Both events run from 8:00am to 1:00pm on Thursday, March 20th, and the cost is $10 per student. Teachers and chaperones attend at no cost.  Registration is now open for the 2014 events. Click on the links below for more information:

National Marine Educators Association Conference (NMEA) Wrap-up

New England was fortunate to host this year’s National Marine Educators Association Conference NMEA 2011!  The Massachusetts Chapter of NMEA, Massachusetts Marine Educators, organized and welcomed more than 350 educators and scientists from around the world to Northeastern University in Boston June 27 to July 3, 2011.

As is the case every year at an NMEA conference, three days of concurrent sessions provided a wealth of knowledge, resources and inspiration. These sessions and the committee meetings were part of the continued efforts of marine educators, both nationally and internationally, to create a more ocean literate society. All of the more than 130 workshops in 13 time slots shared different aspects of and ways to advance the Seven Essential Principles of Ocean Literacy among multiple audiences.

NEOSEC members volunteered to keep the conference running smoothly, and presented four sessions on Thursday and Friday, June 30 and July 1.  All were well-attended, with great questions and feedback from participants – especially those who took part in our “candy NaGISA” training as part of the Summer Science in New England presentation!  For presentation materials, check out these links:

Collaboration that Works:  Promoting Ocean Literacy in New England <pdf>

Get WET in New England:  Ocean Literacy through Watershed Education and Training <pdf>

Summer Science in New England:  Ocean Education through Informal Science Centers <prezi link for now>

Families by the Seaside: Building Community-based Outdoor Ocean Science Learning Experiences<link>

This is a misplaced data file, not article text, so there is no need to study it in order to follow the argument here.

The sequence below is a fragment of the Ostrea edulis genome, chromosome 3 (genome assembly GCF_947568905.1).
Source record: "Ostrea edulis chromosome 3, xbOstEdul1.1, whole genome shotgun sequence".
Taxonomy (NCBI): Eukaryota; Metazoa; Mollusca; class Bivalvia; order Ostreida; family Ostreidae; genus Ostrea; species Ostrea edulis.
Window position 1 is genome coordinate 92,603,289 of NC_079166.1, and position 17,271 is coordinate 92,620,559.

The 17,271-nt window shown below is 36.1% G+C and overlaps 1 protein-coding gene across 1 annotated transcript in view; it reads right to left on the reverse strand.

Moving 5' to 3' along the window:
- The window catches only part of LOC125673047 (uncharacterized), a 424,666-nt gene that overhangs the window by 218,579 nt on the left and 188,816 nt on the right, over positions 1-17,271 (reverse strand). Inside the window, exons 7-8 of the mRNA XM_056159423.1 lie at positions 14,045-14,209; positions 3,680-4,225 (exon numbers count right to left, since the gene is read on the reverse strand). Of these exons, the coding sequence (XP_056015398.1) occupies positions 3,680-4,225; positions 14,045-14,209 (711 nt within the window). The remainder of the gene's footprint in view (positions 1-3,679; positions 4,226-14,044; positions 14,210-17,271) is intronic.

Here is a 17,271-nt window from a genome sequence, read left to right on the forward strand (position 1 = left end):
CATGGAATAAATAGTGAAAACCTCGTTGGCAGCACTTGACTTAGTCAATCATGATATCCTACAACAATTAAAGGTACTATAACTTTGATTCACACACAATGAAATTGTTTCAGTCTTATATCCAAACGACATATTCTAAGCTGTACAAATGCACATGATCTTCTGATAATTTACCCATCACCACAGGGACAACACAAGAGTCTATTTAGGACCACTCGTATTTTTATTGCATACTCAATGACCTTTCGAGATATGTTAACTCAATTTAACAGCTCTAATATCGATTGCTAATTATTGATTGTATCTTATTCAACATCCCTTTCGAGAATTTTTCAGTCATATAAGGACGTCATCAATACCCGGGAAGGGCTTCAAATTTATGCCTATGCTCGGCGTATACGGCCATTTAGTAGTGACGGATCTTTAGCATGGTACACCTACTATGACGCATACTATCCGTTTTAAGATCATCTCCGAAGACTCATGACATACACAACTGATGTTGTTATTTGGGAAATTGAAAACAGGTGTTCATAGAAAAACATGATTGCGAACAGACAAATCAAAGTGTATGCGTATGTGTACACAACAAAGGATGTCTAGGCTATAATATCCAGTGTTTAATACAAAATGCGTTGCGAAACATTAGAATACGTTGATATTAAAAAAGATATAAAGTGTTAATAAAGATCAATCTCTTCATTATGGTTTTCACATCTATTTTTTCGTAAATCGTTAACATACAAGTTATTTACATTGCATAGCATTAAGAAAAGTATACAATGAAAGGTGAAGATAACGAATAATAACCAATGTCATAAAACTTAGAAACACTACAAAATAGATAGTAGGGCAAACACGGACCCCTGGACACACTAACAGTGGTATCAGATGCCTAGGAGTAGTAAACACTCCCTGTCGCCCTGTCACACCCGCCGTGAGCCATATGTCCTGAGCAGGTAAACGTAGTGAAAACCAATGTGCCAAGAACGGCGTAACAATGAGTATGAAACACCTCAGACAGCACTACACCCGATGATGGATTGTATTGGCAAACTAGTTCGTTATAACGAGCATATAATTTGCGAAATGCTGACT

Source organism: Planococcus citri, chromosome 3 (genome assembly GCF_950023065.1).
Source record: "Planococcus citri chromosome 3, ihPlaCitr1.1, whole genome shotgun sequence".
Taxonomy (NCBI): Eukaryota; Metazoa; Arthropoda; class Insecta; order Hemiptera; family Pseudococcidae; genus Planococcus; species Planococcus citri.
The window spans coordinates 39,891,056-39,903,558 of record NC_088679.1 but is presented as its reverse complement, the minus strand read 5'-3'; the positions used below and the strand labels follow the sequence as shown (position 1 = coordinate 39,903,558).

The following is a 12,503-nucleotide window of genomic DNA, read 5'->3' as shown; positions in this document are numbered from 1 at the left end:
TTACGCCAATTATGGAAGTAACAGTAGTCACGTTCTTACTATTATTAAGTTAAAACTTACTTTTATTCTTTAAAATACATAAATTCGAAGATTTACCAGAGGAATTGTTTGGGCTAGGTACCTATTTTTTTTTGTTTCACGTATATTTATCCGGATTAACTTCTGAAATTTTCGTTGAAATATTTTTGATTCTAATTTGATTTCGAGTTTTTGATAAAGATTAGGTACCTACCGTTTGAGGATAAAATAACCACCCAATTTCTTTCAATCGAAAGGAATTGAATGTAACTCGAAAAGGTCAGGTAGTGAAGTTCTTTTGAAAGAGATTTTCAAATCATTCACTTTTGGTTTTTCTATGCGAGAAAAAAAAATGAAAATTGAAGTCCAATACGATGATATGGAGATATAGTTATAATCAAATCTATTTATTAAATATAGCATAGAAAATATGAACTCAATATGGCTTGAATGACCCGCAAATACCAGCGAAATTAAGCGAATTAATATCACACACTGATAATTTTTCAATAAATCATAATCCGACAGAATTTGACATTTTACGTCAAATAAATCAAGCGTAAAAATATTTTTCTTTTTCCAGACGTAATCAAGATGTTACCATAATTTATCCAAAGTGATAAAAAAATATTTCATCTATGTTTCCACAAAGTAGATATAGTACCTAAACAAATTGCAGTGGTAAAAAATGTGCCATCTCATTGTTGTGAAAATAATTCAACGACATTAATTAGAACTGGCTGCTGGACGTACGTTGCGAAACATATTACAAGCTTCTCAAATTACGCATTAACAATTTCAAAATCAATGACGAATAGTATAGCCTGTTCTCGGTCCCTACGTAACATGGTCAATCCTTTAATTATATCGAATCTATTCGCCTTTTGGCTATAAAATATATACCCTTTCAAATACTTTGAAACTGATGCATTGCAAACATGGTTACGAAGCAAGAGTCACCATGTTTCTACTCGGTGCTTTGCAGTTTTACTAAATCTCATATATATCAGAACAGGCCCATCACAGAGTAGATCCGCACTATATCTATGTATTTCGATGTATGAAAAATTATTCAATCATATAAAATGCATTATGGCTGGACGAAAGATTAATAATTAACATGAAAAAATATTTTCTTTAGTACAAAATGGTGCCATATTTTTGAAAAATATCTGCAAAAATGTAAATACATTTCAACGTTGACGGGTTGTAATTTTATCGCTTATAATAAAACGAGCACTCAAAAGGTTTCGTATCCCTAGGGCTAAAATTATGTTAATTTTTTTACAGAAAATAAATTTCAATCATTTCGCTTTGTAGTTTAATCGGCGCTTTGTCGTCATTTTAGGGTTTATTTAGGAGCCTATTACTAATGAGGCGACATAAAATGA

An exciting development came from a meeting of International Marine Educators on the Monday prior to the conference. The attendees devoted a great deal of time to identify logical and inexpensive means to spread the word across the Atlantic, within Europe. A small European chapter of NMEA is most likely in the works to facilitate the efforts already underway to promote ocean literacy in those countries.

Thanks to Bob Rocha for contributions to this post.

Job Opportunity: Program Educator, New England Aquarium

The Program Educator will join a team of up to 30 other Program Educators that work within the Education Department to present a variety of aquatic-themed educational programs in an outreach format, on-site in our Ocean Center, and in the Aquarium exhibits to children of various ages, the general public, and Aquarium members. Programming aims to increase an understanding of aquatic life and environments, strengthen scientific concepts and skills, and provide leadership for the preservation and sustainable use of aquatic resources. Programming formats generally vary between classroom style teaching (up to 30 participants), auditorium style (on a stage in front of up to 150 people), open house style (drop-in activities at 1 or 2 tables), and exhibit interpretation. Some programs will include live animals. For more information, or to apply for this position please visit Our Website.

http://neaqjobs.iapplicants.com/ViewJob-130155.html